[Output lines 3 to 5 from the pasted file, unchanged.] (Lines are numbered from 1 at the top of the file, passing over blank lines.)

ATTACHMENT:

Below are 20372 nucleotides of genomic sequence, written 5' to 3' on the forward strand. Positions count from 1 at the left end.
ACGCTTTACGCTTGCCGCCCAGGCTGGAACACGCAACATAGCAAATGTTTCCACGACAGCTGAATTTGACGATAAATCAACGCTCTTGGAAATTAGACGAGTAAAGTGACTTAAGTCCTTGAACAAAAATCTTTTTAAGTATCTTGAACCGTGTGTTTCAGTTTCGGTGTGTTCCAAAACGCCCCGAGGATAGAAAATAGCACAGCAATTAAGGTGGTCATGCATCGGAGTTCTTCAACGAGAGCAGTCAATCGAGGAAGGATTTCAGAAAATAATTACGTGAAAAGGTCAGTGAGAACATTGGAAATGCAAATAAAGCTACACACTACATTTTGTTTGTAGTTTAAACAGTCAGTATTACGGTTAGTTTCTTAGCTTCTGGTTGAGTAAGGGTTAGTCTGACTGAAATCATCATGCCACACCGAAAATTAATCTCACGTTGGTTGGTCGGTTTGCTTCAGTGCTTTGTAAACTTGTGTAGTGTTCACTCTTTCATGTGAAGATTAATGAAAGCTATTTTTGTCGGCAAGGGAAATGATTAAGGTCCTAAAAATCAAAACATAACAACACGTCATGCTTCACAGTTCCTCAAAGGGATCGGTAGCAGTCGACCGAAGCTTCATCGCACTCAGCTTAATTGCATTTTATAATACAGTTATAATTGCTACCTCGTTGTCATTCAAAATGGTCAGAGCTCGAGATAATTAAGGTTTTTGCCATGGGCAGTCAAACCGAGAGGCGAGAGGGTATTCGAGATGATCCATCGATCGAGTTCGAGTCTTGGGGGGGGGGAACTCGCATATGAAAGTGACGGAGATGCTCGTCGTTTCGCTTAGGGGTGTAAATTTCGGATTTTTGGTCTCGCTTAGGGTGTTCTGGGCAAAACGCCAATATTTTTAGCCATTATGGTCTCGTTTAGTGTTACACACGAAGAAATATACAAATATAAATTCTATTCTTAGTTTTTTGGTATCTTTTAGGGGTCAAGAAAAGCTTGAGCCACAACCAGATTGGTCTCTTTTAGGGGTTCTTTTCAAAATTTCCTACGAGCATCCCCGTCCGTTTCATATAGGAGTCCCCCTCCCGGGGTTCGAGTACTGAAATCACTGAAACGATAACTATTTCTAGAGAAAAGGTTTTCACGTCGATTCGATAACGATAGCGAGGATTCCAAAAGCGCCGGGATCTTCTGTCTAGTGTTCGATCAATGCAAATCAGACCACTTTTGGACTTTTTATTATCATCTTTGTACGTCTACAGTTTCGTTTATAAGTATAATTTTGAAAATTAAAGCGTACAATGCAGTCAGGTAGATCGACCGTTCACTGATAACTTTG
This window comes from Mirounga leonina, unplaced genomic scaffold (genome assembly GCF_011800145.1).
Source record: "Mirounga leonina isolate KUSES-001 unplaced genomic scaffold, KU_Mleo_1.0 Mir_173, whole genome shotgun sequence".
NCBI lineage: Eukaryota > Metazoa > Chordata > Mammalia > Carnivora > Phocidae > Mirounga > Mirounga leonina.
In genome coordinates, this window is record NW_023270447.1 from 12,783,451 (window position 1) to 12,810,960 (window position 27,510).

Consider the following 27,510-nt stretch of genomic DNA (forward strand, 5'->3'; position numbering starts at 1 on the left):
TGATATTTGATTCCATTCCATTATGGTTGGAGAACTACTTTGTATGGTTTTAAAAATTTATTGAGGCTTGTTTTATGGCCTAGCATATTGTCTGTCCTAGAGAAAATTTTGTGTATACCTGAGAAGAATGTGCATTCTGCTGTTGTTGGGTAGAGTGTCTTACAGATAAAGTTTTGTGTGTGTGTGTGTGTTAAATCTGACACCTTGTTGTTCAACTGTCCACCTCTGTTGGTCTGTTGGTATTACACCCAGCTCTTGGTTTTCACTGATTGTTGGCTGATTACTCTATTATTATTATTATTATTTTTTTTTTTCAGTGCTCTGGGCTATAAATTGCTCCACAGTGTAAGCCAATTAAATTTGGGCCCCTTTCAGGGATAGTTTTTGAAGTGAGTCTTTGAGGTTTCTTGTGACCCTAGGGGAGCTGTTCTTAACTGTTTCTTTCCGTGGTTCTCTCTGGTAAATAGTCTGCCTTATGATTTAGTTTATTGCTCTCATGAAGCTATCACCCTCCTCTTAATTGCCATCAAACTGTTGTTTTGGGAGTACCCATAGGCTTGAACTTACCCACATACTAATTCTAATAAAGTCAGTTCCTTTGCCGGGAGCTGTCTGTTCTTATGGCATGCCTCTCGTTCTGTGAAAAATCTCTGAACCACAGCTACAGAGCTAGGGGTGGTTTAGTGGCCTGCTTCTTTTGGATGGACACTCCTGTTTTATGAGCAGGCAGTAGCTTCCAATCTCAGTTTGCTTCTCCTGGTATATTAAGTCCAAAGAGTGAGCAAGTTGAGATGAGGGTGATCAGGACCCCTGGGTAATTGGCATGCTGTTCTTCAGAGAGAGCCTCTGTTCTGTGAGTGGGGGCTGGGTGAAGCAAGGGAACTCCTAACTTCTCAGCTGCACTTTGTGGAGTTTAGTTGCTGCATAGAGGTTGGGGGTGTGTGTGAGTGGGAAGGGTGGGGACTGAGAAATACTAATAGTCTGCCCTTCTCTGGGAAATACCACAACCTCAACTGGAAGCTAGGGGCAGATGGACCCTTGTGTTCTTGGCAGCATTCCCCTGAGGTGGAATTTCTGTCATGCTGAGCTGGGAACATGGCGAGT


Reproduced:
This window comes from Mirounga leonina, unplaced genomic scaffold (genome assembly GCF_011800145.1).
Source record: "Mirounga leonina isolate KUSES-001 unplaced genomic scaffold, KU_Mleo_1.0 Mir_173, whole genome shotgun sequence".
NCBI lineage: Eukaryota > Metazoa > Chordata > Mammalia > Carnivora > Phocidae > Mirounga > Mirounga leonina.